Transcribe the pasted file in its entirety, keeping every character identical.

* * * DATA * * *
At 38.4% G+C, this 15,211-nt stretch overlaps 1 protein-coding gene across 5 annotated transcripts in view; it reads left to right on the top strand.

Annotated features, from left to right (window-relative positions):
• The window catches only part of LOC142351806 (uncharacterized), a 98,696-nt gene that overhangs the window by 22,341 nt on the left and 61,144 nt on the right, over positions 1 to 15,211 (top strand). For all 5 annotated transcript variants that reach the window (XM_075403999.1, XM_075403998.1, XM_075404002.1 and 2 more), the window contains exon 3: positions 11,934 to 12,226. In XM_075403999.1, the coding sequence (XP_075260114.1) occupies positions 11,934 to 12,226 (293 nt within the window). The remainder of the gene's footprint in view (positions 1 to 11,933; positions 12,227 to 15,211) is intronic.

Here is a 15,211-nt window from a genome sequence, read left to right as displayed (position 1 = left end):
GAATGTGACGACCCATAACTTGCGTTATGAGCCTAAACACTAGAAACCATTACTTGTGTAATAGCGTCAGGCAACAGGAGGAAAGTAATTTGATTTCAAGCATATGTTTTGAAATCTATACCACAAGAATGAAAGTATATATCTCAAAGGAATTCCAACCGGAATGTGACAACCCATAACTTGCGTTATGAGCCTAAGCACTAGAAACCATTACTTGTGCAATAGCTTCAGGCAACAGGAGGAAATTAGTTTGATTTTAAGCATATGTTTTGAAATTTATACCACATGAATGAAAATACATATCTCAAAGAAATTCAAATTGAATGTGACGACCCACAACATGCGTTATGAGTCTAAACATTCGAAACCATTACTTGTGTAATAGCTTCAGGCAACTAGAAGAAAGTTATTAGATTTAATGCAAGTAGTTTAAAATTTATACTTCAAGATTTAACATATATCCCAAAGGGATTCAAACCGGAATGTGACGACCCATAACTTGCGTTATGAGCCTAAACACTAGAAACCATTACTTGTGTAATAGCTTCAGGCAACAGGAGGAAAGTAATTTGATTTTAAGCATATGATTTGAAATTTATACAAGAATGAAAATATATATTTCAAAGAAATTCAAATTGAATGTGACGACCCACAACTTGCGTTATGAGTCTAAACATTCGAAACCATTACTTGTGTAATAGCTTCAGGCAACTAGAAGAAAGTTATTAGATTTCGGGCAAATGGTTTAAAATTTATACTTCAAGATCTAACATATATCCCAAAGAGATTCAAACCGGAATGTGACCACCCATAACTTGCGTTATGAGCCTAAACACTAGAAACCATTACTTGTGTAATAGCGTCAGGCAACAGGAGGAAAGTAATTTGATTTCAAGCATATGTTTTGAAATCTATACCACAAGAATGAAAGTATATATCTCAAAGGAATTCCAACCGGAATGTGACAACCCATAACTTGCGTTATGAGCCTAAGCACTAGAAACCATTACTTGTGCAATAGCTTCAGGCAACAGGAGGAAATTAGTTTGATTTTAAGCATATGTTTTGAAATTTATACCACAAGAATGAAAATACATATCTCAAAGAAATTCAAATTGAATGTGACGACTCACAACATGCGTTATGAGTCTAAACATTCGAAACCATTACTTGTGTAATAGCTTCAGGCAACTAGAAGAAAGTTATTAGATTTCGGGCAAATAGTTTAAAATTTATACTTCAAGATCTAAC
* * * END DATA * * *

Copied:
At 38.4% G+C, this 15,211-nt stretch overlaps 1 protein-coding gene across 5 annotated transcripts in view; it reads left to right on the top strand.

Annotated features, from left to right (window-relative positions):
• The window catches only part of LOC142351806 (uncharacterized), a 98,696-nt gene that overhangs the window by 22,341 nt on the left and 61,144 nt on the right, over positions 1 to 15,211 (top strand). For all 5 annotated transcript variants that reach the window (XM_075403999.1, XM_075403998.1, XM_075404002.1 and 2 more), the window contains exon 3: positions 11,934 to 12,226. In XM_075403999.1, the coding sequence (XP_075260114.1) occupies positions 11,934 to 12,226 (293 nt within the window). The remainder of the gene's footprint in view (positions 1 to 11,933; positions 12,227 to 15,211) is intronic.

Here is a 15,211-nt window from a genome sequence, read left to right as displayed (position 1 = left end):
GAATGTGACGACCCATAACTTGCGTTATGAGCCTAAACACTAGAAACCATTACTTGTGTAATAGCGTCAGGCAACAGGAGGAAAGTAATTTGATTTCAAGCATATGTTTTGAAATCTATACCACAAGAATGAAAGTATATATCTCAAAGGAATTCCAACCGGAATGTGACAACCCATAACTTGCGTTATGAGCCTAAGCACTAGAAACCATTACTTGTGCAATAGCTTCAGGCAACAGGAGGAAATTAGTTTGATTTTAAGCATATGTTTTGAAATTTATACCACATGAATGAAAATACATATCTCAAAGAAATTCAAATTGAATGTGACGACCCACAACATGCGTTATGAGTCTAAACATTCGAAACCATTACTTGTGTAATAGCTTCAGGCAACTAGAAGAAAGTTATTAGATTTAATGCAAGTAGTTTAAAATTTATACTTCAAGATTTAACATATATCCCAAAGGGATTCAAACCGGAATGTGACGACCCATAACTTGCGTTATGAGCCTAAACACTAGAAACCATTACTTGTGTAATAGCTTCAGGCAACAGGAGGAAAGTAATTTGATTTTAAGCATATGATTTGAAATTTATACAAGAATGAAAATATATATTTCAAAGAAATTCAAATTGAATGTGACGACCCACAACTTGCGTTATGAGTCTAAACATTCGAAACCATTACTTGTGTAATAGCTTCAGGCAACTAGAAGAAAGTTATTAGATTTCGGGCAAATGGTTTAAAATTTATACTTCAAGATCTAACATATATCCCAAAGAGATTCAAACCGGAATGTGACCACCCATAACTTGCGTTATGAGCCTAAACACTAGAAACCATTACTTGTGTAATAGCGTCAGGCAACAGGAGGAAAGTAATTTGATTTCAAGCATATGTTTTGAAATCTATACCACAAGAATGAAAGTATATATCTCAAAGGAATTCCAACCGGAATGTGACAACCCATAACTTGCGTTATGAGCCTAAGCACTAGAAACCATTACTTGTGCAATAGCTTCAGGCAACAGGAGGAAATTAGTTTGATTTTAAGCATATGTTTTGAAATTTATACCACAAGAATGAAAATACATATCTCAAAGAAATTCAAATTGAATGTGACGACTCACAACATGCGTTATGAGTCTAAACATTCGAAACCATTACTTGTGTAATAGCTTCAGGCAACTAGAAGAAAGTTATTAGATTTCGGGCAAATAGTTTAAAATTTATACTTCAAGATCTAAC